Once again, the national weed week is upon us, and the most appropriately named political party has unveiled their plan to fully legalise recreational cannabis use in Australia.
The Greens have today laid out their plan to once and for all, legalise cannabis in Australia, bringing us up to speed with Spain, Uruguay, nine of the United States, and – depending on how this year pans out – potentially both Canada and New Zealand as well.
“The war on drugs has failed,” said leader Richard Di Natale. “Governments around the world are realising that prohibition of cannabis causes more harm than it prevents. It’s time Australian joined them and legalised cannabis for adult use.”
Their plan would see cannabis essentially treated the same as alcohol: legal for people over the age of 18, a strictly regulated market, and harsh penalties for anyone caught supplying drugs to underage people.
It would also allow for Aussies to grow up to six plants for personal use.
Right now, it accounts for the most illicit drug arrests across Australia, with arrests hitting a record high in 2015-16 at 79,643 people arrested.
“We need to get real about cannabis. Almost seven million Australians have tried or used cannabis socially but right now just having a small amount of cannabis in your possession could get you a criminal record,” said Di Natale.
“Prohibition has failed. Using cannabis remains illegal, but this has not stopped Australians from using it.”
According to the latest stats from the Australian Criminal Intelligence Commission, some 35 percent of Aussies have used cannabis. We’re using it in huge numbers – for a variety of reasons – despite it being illegal, forcing people into purchasing strains of unknown quality and strength.
Under the Greens’ plan, an Australian Cannabis Agency would be established, becoming the sole wholesaler across the country and basically overseeing the whole operation.
It would then be able to tax the sale of legal weed, generating millions for the Federal Budget and injecting that back into harm reduction programs.
“The Greens see drug use as a health issue, not a criminal issue,” said Di Natale. “Our plan to create a legal market for cannabis production and sale will reduce the risks, bust the business model of criminal dealers and syndicates and protect young people from unfair criminal prosecutions.”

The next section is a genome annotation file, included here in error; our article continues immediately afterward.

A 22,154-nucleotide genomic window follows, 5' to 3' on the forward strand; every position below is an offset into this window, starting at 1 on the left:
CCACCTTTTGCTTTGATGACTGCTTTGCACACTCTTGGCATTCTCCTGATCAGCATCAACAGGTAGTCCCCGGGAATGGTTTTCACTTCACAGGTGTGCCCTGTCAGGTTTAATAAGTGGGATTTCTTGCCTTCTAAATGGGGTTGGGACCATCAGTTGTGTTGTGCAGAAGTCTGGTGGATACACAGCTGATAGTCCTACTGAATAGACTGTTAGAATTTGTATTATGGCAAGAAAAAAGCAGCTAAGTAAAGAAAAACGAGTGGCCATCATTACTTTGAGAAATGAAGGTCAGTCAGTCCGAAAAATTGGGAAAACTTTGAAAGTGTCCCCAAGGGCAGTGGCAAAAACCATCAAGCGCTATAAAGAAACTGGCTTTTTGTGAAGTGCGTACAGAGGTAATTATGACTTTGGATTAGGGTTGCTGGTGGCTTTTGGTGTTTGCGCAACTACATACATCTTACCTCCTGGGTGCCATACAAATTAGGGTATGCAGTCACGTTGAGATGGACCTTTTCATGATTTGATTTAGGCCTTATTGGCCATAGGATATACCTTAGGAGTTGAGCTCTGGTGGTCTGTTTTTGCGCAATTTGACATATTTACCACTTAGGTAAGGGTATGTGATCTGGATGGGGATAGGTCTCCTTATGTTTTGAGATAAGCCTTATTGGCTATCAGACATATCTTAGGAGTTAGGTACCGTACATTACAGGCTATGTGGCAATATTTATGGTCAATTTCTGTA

The plan has the backing of the Australian Drug Law Reform Foundation, a body that works to take a harm reduction approach to drugs.
President Alex Wodak – who pioneered the controversial but ultimately successful legal injecting centres, and is a strong advocate for pill testing at festivals – welcomed the news.
“Banning cannabis hasn’t reduced its use or availability yet it has distracted police from following up more serious crimes, harmed a lot of young people and helped make some criminals rich,” he said.
“Regulating cannabis will give government more control and increase government revenue, which can be used to fund drug prevention and treatment.”
Legalising cannabis also has the backing of the Australian public, with a 2017 poll of 1,000 people showing that 55 percent of Aussies support legalisation, with 26 percent opposing.
And while Australia has made some steps forward in legalising medicinal cannabis – it’s currently legal in a highly restricted capacity in all states and territories – this is the first time a major party has gone out, guns blazing, to just legalise weed already.
The slow-moving nature of legalising medicinal marijuana and the current state of criminalisation is also putting vulnerable people in danger, with those who use medicinal marijuana forced onto less effective drugs once the law steps in.
So now, Di Natale is calling on “political parties of all stripes to join the Greens in committing to just legalise it” already. Honestly, same.
P.S. – 4/20 is this Friday, if you had plans to make / get out of.
Happy 6th Anniversary of Rihanna rolling a blunt on her bodyguard’s head at Coachella ✌🏻 pic.twitter.com/hsZaDQpDQH
— Jill Gutowitz (@jillboard) April 14, 2018